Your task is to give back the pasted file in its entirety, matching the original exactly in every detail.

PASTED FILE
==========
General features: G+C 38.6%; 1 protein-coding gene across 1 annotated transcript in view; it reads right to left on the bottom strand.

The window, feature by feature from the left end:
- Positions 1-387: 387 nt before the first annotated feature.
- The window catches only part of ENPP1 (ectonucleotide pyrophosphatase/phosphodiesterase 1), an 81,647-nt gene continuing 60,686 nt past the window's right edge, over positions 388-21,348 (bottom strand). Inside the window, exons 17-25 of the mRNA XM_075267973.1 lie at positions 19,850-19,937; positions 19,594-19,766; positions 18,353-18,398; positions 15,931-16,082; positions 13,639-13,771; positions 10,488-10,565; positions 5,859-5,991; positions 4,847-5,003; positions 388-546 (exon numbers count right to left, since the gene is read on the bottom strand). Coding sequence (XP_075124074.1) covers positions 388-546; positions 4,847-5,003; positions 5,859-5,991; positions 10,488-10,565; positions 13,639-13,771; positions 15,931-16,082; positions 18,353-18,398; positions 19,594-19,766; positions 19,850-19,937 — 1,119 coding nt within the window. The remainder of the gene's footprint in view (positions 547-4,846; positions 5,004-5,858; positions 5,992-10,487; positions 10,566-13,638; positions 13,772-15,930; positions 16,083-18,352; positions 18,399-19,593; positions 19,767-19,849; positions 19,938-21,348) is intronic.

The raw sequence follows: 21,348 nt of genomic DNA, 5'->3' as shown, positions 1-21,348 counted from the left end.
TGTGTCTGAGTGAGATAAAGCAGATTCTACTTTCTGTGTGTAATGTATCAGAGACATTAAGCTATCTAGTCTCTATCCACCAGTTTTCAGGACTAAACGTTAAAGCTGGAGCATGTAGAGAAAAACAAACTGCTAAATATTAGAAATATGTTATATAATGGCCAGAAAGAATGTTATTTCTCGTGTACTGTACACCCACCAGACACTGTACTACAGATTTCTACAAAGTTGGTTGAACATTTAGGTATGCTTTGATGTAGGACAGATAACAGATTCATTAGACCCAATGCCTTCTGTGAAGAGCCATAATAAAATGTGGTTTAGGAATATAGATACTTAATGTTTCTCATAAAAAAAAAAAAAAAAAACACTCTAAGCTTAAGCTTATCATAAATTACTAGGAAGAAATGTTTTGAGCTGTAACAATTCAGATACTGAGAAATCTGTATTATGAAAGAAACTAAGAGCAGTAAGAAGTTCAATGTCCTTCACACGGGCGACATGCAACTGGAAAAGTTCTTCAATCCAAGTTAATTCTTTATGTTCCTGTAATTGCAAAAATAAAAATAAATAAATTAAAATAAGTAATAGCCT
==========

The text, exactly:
General features: G+C 38.6%; 1 protein-coding gene across 1 annotated transcript in view; it reads right to left on the bottom strand.

The window, feature by feature from the left end:
- Positions 1-387: 387 nt before the first annotated feature.
- The window catches only part of ENPP1 (ectonucleotide pyrophosphatase/phosphodiesterase 1), an 81,647-nt gene continuing 60,686 nt past the window's right edge, over positions 388-21,348 (bottom strand). Inside the window, exons 17-25 of the mRNA XM_075267973.1 lie at positions 19,850-19,937; positions 19,594-19,766; positions 18,353-18,398; positions 15,931-16,082; positions 13,639-13,771; positions 10,488-10,565; positions 5,859-5,991; positions 4,847-5,003; positions 388-546 (exon numbers count right to left, since the gene is read on the bottom strand). Coding sequence (XP_075124074.1) covers positions 388-546; positions 4,847-5,003; positions 5,859-5,991; positions 10,488-10,565; positions 13,639-13,771; positions 15,931-16,082; positions 18,353-18,398; positions 19,594-19,766; positions 19,850-19,937 — 1,119 coding nt within the window. The remainder of the gene's footprint in view (positions 547-4,846; positions 5,004-5,858; positions 5,992-10,487; positions 10,566-13,638; positions 13,772-15,930; positions 16,083-18,352; positions 18,399-19,593; positions 19,767-19,849; positions 19,938-21,348) is intronic.

The raw sequence follows: 21,348 nt of genomic DNA, 5'->3' as shown, positions 1-21,348 counted from the left end.
TGTGTCTGAGTGAGATAAAGCAGATTCTACTTTCTGTGTGTAATGTATCAGAGACATTAAGCTATCTAGTCTCTATCCACCAGTTTTCAGGACTAAACGTTAAAGCTGGAGCATGTAGAGAAAAACAAACTGCTAAATATTAGAAATATGTTATATAATGGCCAGAAAGAATGTTATTTCTCGTGTACTGTACACCCACCAGACACTGTACTACAGATTTCTACAAAGTTGGTTGAACATTTAGGTATGCTTTGATGTAGGACAGATAACAGATTCATTAGACCCAATGCCTTCTGTGAAGAGCCATAATAAAATGTGGTTTAGGAATATAGATACTTAATGTTTCTCATAAAAAAAAAAAAAAAAAACACTCTAAGCTTAAGCTTATCATAAATTACTAGGAAGAAATGTTTTGAGCTGTAACAATTCAGATACTGAGAAATCTGTATTATGAAAGAAACTAAGAGCAGTAAGAAGTTCAATGTCCTTCACACGGGCGACATGCAACTGGAAAAGTTCTTCAATCCAAGTTAATTCTTTATGTTCCTGTAATTGCAAAAATAAAAATAAATAAATTAAAATAAGTAATAGCCT